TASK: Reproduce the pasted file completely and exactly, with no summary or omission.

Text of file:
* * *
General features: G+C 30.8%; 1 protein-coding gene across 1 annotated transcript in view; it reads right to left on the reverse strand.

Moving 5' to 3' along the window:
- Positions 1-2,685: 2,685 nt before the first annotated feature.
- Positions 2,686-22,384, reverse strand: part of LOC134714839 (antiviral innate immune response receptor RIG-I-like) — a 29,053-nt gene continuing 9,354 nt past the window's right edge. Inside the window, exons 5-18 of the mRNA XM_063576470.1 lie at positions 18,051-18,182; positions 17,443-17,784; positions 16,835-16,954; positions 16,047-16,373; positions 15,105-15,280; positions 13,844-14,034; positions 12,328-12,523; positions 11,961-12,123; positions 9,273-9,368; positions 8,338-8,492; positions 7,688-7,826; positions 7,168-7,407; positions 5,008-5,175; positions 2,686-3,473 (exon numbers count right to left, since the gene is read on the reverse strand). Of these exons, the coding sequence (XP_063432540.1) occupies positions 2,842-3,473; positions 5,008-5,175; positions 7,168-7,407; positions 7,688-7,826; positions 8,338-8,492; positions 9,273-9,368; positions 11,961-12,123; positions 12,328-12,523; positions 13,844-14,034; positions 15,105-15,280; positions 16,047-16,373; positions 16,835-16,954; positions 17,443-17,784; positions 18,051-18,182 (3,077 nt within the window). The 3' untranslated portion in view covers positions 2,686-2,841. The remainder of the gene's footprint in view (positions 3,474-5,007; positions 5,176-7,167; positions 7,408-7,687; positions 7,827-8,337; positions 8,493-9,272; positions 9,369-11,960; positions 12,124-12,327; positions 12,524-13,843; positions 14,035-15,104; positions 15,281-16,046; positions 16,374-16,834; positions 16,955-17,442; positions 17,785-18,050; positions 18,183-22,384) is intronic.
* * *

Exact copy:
General features: G+C 30.8%; 1 protein-coding gene across 1 annotated transcript in view; it reads right to left on the reverse strand.

Moving 5' to 3' along the window:
- Positions 1-2,685: 2,685 nt before the first annotated feature.
- Positions 2,686-22,384, reverse strand: part of LOC134714839 (antiviral innate immune response receptor RIG-I-like) — a 29,053-nt gene continuing 9,354 nt past the window's right edge. Inside the window, exons 5-18 of the mRNA XM_063576470.1 lie at positions 18,051-18,182; positions 17,443-17,784; positions 16,835-16,954; positions 16,047-16,373; positions 15,105-15,280; positions 13,844-14,034; positions 12,328-12,523; positions 11,961-12,123; positions 9,273-9,368; positions 8,338-8,492; positions 7,688-7,826; positions 7,168-7,407; positions 5,008-5,175; positions 2,686-3,473 (exon numbers count right to left, since the gene is read on the reverse strand). Of these exons, the coding sequence (XP_063432540.1) occupies positions 2,842-3,473; positions 5,008-5,175; positions 7,168-7,407; positions 7,688-7,826; positions 8,338-8,492; positions 9,273-9,368; positions 11,961-12,123; positions 12,328-12,523; positions 13,844-14,034; positions 15,105-15,280; positions 16,047-16,373; positions 16,835-16,954; positions 17,443-17,784; positions 18,051-18,182 (3,077 nt within the window). The 3' untranslated portion in view covers positions 2,686-2,841. The remainder of the gene's footprint in view (positions 3,474-5,007; positions 5,176-7,167; positions 7,408-7,687; positions 7,827-8,337; positions 8,493-9,272; positions 9,369-11,960; positions 12,124-12,327; positions 12,524-13,843; positions 14,035-15,104; positions 15,281-16,046; positions 16,374-16,834; positions 16,955-17,442; positions 17,785-18,050; positions 18,183-22,384) is intronic.